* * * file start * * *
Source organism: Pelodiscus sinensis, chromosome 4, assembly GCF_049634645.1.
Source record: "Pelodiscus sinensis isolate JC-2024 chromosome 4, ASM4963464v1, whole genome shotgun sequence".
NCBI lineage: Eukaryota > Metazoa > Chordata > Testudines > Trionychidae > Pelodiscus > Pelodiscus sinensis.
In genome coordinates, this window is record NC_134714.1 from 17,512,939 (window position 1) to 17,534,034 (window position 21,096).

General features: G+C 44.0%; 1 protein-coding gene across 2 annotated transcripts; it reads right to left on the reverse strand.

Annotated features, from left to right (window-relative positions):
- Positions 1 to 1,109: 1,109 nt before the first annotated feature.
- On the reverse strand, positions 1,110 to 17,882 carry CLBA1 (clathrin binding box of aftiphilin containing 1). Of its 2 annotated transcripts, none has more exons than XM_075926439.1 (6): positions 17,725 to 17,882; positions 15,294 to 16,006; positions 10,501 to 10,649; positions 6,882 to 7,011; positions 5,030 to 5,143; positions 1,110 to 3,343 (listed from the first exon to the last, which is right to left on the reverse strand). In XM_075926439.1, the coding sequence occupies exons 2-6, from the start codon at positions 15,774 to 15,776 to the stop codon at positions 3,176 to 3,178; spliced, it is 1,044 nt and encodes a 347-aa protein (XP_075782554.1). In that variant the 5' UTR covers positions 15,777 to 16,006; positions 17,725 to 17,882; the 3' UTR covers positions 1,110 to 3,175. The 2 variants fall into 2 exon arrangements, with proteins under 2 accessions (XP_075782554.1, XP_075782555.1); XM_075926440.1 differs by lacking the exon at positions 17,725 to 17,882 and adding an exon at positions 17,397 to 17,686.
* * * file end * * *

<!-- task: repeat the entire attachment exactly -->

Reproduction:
Source organism: Pelodiscus sinensis, chromosome 4, assembly GCF_049634645.1.
Source record: "Pelodiscus sinensis isolate JC-2024 chromosome 4, ASM4963464v1, whole genome shotgun sequence".
NCBI lineage: Eukaryota > Metazoa > Chordata > Testudines > Trionychidae > Pelodiscus > Pelodiscus sinensis.
In genome coordinates, this window is record NC_134714.1 from 17,512,939 (window position 1) to 17,534,034 (window position 21,096).

General features: G+C 44.0%; 1 protein-coding gene across 2 annotated transcripts; it reads right to left on the reverse strand.

Annotated features, from left to right (window-relative positions):
- Positions 1 to 1,109: 1,109 nt before the first annotated feature.
- On the reverse strand, positions 1,110 to 17,882 carry CLBA1 (clathrin binding box of aftiphilin containing 1). Of its 2 annotated transcripts, none has more exons than XM_075926439.1 (6): positions 17,725 to 17,882; positions 15,294 to 16,006; positions 10,501 to 10,649; positions 6,882 to 7,011; positions 5,030 to 5,143; positions 1,110 to 3,343 (listed from the first exon to the last, which is right to left on the reverse strand). In XM_075926439.1, the coding sequence occupies exons 2-6, from the start codon at positions 15,774 to 15,776 to the stop codon at positions 3,176 to 3,178; spliced, it is 1,044 nt and encodes a 347-aa protein (XP_075782554.1). In that variant the 5' UTR covers positions 15,777 to 16,006; positions 17,725 to 17,882; the 3' UTR covers positions 1,110 to 3,175. The 2 variants fall into 2 exon arrangements, with proteins under 2 accessions (XP_075782554.1, XP_075782555.1); XM_075926440.1 differs by lacking the exon at positions 17,725 to 17,882 and adding an exon at positions 17,397 to 17,686.